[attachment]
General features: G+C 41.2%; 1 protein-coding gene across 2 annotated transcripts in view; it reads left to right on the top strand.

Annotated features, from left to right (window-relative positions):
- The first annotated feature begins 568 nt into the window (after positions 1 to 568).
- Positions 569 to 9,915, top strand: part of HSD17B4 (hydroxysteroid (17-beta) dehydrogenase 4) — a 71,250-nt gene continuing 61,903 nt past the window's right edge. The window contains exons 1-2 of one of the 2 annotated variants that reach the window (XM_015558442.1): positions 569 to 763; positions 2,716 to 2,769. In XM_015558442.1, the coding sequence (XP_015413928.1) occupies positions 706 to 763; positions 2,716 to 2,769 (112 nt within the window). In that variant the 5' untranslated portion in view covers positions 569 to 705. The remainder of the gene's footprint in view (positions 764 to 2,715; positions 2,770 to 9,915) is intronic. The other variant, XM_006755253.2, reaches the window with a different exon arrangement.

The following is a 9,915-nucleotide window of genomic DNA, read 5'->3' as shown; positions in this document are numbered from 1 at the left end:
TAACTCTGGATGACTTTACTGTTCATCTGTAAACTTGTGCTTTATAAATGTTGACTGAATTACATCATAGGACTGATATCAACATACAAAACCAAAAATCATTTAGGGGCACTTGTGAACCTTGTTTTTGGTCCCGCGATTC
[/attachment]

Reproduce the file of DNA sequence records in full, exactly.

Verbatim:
General features: G+C 41.2%; 1 protein-coding gene across 2 annotated transcripts in view; it reads left to right on the top strand.

Annotated features, from left to right (window-relative positions):
- The first annotated feature begins 568 nt into the window (after positions 1 to 568).
- Positions 569 to 9,915, top strand: part of HSD17B4 (hydroxysteroid (17-beta) dehydrogenase 4) — a 71,250-nt gene continuing 61,903 nt past the window's right edge. The window contains exons 1-2 of one of the 2 annotated variants that reach the window (XM_015558442.1): positions 569 to 763; positions 2,716 to 2,769. In XM_015558442.1, the coding sequence (XP_015413928.1) occupies positions 706 to 763; positions 2,716 to 2,769 (112 nt within the window). In that variant the 5' untranslated portion in view covers positions 569 to 705. The remainder of the gene's footprint in view (positions 764 to 2,715; positions 2,770 to 9,915) is intronic. The other variant, XM_006755253.2, reaches the window with a different exon arrangement.

The following is a 9,915-nucleotide window of genomic DNA, read 5'->3' as shown; positions in this document are numbered from 1 at the left end:
TAACTCTGGATGACTTTACTGTTCATCTGTAAACTTGTGCTTTATAAATGTTGACTGAATTACATCATAGGACTGATATCAACATACAAAACCAAAAATCATTTAGGGGCACTTGTGAACCTTGTTTTTGGTCCCGCGATTC